Each stromal population type was isolated from eight independent healthy donors, as previously described for ADMSC, BMMSC46 and CBMSC (Long Living (LL-)CBMSC9), for AFC48, for PVC49, for WJMSC50. Three human skin fibroblasts (HSF) were also used51. Donors’ age was 55 ± 5 years for ADMSC, 33 ± 20 years for BMMSC, 48 ± 12 years for HSF, 38–42 gestational weeks for CBMSC, 16 gestational weeks for AFC, 30–33 gestational weeks for PVC, 38–42 gestational weeks for WJMSC. Informed consent was obtained and the study was approved by the Ethical Committee of Fondazione IRCCS Ca’ Granda Ospedale Maggiore Policlinico. All the experiments were performed according to the amended Declaration of Helsinki. All stromal populations, including external MSC samples (n = 2 ADMSC, n = 2 BMMSC, n = 2 WJMSC, n = 2 CBMSC), were cultured in αMEM-GlutaMAX (Thermo Fisher Scientific, Waltham, MA, USA) supplemented with 20% of the same fetal bovine serum batch (FBS, lot 1315149; Thermo Fisher Scientific). AFC were cultured in a specific medium for amniotic cells (Amniomed; Euroclone, Pero, Italy). MSC were also cultured in αMEM-GlutaMAX (Thermo Fisher Scientific) supplemented with 20% FBS (lot 42Q3065K; Thermo Fisher Scientific) or 5% human peripheral blood platelet lysate (PL), and in Prime-XV serum- and xeno-free chemically-defined good manufacturing practices (GMP)-grade MSC medium (91135; Irvine Scientific, Santa Ana, CA, USA) on 5 µg/cm2 fibronectin-coated surfaces (31002; Irvine Scientific). PL was a pool of thirty donors and was kindly provided by our GMP facility. Characterization of differentiation properties was previously performed by standard adipogenic, osteogenic and chondrogenic protocols52. PD-MSC were obtained after 2 weeks of culture with αMEM-GlutaMAX (Thermo Fisher Scientific) supplemented with 20% FBS (lot 42Q3065K; Thermo Fisher Scientific)16 of human (h)iPSC generated and characterized by uSTEM company (uSTEM, Padova, Italy) from BJ fibroblast cell line. The following crucial cultural parameters were maintained homogenous in all samples: confluence (80–90%), passage (3–5), a medium change 24 hours before cell harvesting or collection of conditioned media, same culture vessel. Moreover, cell culture maintenance was performed by a dedicated operator.


CFU-F assay

Two hundred MSC were plated per 100-mm Petri dish in their culture medium. The medium was changed weekly and after two weeks the cells were washed with PBS, fixed with methanol and stained with carbolic gentian violet solution (Ral diagnostics, Cedex, France). After 2 washing steps with milliQ-grade water, colonies with diameter bigger than 1–2 mm were counted.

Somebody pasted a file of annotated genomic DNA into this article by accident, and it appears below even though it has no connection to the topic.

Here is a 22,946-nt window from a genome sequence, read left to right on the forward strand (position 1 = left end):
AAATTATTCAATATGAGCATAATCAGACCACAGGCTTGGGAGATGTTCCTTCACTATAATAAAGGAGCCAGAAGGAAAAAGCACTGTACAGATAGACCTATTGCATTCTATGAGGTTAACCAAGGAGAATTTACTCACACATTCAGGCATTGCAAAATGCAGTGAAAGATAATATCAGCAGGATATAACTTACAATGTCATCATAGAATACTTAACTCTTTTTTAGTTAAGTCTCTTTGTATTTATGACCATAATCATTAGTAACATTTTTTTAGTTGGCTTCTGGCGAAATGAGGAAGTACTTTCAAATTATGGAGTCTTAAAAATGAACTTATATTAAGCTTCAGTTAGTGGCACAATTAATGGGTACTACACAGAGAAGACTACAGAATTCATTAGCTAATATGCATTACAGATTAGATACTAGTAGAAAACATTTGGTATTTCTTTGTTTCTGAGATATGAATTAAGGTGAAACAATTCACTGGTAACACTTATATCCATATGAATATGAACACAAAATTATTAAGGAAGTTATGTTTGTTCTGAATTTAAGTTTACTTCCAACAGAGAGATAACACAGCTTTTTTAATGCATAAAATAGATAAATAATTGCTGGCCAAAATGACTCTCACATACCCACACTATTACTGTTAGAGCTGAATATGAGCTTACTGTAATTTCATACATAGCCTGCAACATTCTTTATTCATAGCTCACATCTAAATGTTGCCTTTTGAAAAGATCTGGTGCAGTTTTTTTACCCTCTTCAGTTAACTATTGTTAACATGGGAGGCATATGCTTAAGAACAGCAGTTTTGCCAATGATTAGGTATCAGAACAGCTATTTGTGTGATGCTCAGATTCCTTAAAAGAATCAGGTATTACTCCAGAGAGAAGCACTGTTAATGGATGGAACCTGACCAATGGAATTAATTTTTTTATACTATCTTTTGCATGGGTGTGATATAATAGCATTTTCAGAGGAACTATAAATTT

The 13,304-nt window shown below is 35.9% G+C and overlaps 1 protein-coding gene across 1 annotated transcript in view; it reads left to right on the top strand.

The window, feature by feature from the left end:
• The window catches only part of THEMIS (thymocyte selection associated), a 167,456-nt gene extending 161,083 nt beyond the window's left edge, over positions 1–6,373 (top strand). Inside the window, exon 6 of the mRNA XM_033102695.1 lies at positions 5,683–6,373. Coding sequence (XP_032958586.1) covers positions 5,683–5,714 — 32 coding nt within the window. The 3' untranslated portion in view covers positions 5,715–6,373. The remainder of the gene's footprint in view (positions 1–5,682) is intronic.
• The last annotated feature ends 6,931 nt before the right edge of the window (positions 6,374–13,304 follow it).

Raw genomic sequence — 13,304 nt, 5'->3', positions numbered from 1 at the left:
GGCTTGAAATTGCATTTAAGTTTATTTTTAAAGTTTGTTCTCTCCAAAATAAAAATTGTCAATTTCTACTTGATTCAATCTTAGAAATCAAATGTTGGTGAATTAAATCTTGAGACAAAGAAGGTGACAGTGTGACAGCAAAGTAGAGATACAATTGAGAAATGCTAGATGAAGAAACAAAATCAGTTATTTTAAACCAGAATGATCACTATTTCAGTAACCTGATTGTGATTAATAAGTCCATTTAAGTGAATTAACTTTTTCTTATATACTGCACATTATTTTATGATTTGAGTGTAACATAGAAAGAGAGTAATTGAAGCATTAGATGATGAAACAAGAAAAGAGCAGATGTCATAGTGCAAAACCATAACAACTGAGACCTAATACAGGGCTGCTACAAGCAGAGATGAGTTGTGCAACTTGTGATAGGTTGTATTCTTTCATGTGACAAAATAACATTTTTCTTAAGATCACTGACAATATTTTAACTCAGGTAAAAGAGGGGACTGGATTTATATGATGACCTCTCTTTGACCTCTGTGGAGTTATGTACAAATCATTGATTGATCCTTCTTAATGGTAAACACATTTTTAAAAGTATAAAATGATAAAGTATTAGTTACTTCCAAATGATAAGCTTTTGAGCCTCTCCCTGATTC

Flow cytometry

To determine MSC and HSF immunophenotype, 100,000 cells were harvested for each stromal population. All cultures were analyzed at 70–80% confluence to avoid cell growth-related biases. The cells were centrifuged for 7 minutes at 350 × g, after which the supernatant was discarded. The cell pellet was then resuspended and incubated with fluorophore-conjugated antibodies in a total volume of 200 μL of PBS (Thermo Fisher Scientific) for 20 minutes in the dark at RT. The antibodies used and their combinations are specified in Supplementary Table 1. Isotype controls were used to assess autofluorescence. The samples were analyzed using a BD FACSCanto II cytometer and the BD FACSDiva analysis software (BD, Franklin Lakes, NJ, USA). Acquired events were plotted against forward and side scatter area physical parameters and homogenous cell populations were selected (P1 gate) excluding debris. At least 10,000 P1 events were acquired. Cell viability was measured by 7-AAD/Annexin V staining (BD); necrotic cells were <5% and apoptotic cells were <10% for all stromal populations. The markers of interest were then measured in histograms or dot plots by an analytical gate (P2) for marker-positive events determined such that it included less than 1% of P1-gated negative isotype-control events. Analytical data, including percentage of positive events and Mean Fluorescence Intensity (MFI) of P1-gated events were analyzed in Excel; MFI ratio was calculated as MFI (stained sample)/MFI (unstained sample); fold changes for percentages of marker-positive events were calculated comparing MSC to HSF as differentiated stromal control. The use of the application setting option for the BD cytometer parameter adjustment guaranteed consistent and unbiased analysis of samples within different analysis and experiments. Finally, to validate surface markers on MSC samples generated by an independent laboratory, the following antibodies were used following the gating strategy described above: AF647-conjugated mouse anti-human CD271 antibody (560877; Becton Dickinson, Franklin Lakes, NJ, USA), PE-conjugated mouse anti-human NG2 antibody (IM3454U; Beckman Coulter, Bea, CA, USA).


RNA extraction

Total RNA was isolated using RNeasy Plus Mini-kit (Qiagen, Hilden, Germany), following manufacturer’s instructions. RNA purity was determined by spectrophotometric analysis with A260/A230 ratio and A260/A280 ratio higher than 2.1 and 2.0, respectively. RNA quality and integrity was confirmed by agarose gel electrophoresis, which showed absence of ribosomal RNA degradation with a 28 S/18 S rRNA amount ratio around 2 for all samples.